--Follow your dreams and the money will come.  Follow the money and you'll lose your dreams.
--Immerse yourself in the community of artists. 
--Make yourself available to many and many will make themselves available to you.
--Think of writing as your job.
--Love what you do and you'll never have to work a day in your life.
So Bob joined a writer's group (PNWA?) and his writing career took shape.
Bob's first batch of advice dealt with making personal connections:
Your first connection is to yourself.
--You have to know yourself as a person and as a writer.
--Because understanding who you are helps you understand what's the best story you should write.
Meet people and ask questions.
You want a business relationship that's genuine.
It takes time to build an audience (an observation from James Rollins).
Writers need to write more than one book to build an audience.
Write honestly (advice via Stephen King).
Writing is a different form of entertainment that other forms of media, because--
--Reading is interactive.
--To read a story well is to follow it.
--It's a collaboration between reader and the author.
Try to write a book that resonates with others and touch the reader on some fundamental level.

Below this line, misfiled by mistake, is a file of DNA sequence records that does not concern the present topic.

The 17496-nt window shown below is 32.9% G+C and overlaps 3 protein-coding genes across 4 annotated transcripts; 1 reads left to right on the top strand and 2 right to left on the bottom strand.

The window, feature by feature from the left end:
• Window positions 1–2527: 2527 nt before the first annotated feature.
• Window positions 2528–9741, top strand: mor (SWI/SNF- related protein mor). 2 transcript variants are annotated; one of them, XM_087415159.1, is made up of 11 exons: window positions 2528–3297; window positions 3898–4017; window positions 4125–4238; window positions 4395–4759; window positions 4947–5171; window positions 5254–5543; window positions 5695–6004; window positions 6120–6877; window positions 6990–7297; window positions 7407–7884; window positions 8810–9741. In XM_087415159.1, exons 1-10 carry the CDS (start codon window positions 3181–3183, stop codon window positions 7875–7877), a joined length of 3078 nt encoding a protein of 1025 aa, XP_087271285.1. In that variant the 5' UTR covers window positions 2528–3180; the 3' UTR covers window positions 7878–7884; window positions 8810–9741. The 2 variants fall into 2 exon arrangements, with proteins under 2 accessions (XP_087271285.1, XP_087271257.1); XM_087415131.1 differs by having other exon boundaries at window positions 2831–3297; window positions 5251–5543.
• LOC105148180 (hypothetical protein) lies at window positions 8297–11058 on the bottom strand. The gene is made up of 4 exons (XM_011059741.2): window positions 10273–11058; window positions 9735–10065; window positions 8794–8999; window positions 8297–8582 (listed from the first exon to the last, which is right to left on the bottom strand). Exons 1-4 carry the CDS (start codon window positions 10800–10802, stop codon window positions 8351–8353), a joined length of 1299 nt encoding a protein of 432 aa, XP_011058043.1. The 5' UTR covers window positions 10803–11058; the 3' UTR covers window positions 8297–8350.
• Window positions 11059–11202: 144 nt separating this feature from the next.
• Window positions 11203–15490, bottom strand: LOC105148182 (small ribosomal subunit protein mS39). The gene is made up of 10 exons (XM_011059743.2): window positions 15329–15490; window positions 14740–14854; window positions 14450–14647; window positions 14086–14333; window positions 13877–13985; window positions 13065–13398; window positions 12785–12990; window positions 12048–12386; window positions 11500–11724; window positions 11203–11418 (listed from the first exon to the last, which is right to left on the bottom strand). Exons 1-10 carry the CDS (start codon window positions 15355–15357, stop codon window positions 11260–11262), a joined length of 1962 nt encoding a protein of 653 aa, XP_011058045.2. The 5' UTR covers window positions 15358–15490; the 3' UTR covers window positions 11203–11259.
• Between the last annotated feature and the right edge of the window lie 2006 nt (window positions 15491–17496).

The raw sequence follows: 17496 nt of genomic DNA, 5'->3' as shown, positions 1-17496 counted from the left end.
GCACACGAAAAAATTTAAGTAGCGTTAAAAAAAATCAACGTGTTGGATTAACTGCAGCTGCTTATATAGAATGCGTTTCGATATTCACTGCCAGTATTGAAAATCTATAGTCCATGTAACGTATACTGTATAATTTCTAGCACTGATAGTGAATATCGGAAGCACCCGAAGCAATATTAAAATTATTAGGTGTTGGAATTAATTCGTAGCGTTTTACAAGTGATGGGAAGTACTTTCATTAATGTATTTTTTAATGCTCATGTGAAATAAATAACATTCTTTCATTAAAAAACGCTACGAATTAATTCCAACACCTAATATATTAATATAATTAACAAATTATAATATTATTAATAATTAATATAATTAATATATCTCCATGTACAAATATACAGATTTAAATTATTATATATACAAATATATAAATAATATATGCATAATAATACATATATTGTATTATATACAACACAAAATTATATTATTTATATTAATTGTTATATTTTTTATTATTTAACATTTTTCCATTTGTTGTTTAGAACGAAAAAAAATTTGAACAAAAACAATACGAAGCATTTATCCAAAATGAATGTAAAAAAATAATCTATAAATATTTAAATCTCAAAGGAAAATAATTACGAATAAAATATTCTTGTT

Bob next discussed character development.
Where do characters come from?
You, the writer.
Characters are of you--but they're not you (no matter how whacked-out the characters may be).
A writer plays the role of ever character in a story.
So to develop a character ask yourself these questions:
Where's he from?
Who are his parents?
What is his birth order among siblings, if any.
How did this affect him?
What religion does he practice?
What schools did he go to?
--Was he the star?  The nerd? A bully, or was bullied?
What was his life-changing event?
Was he in the military?
--Did he see combat?
Type of personality--adventurous, or cautious?
Is he married, or single?
And--What would be the quote on his tombstone?
Continuing-on with character development:
You need to be aware of the people around you, which will help visualize the characters you want to create.
Be aware of peoples' physical features and mannerisms.  (As a writer, you don't have the luxury of overlooking this).
Ask yourself what five characteristics you'd tag a character with if he were standing in a police line-up.
From character development, Bob moved on to discuss the writing process.
Writers are different.  They're quirky. 
Understand your writing process.
Understand you're weird. (I've known this about myself for as far back as I can remember).
Don't throw out any ideas.  They may come in handy.
Don't buy into the idea that you have to suffer for your art.
Figure out how to tap into your muse, and understand what your assigned muse is telling you.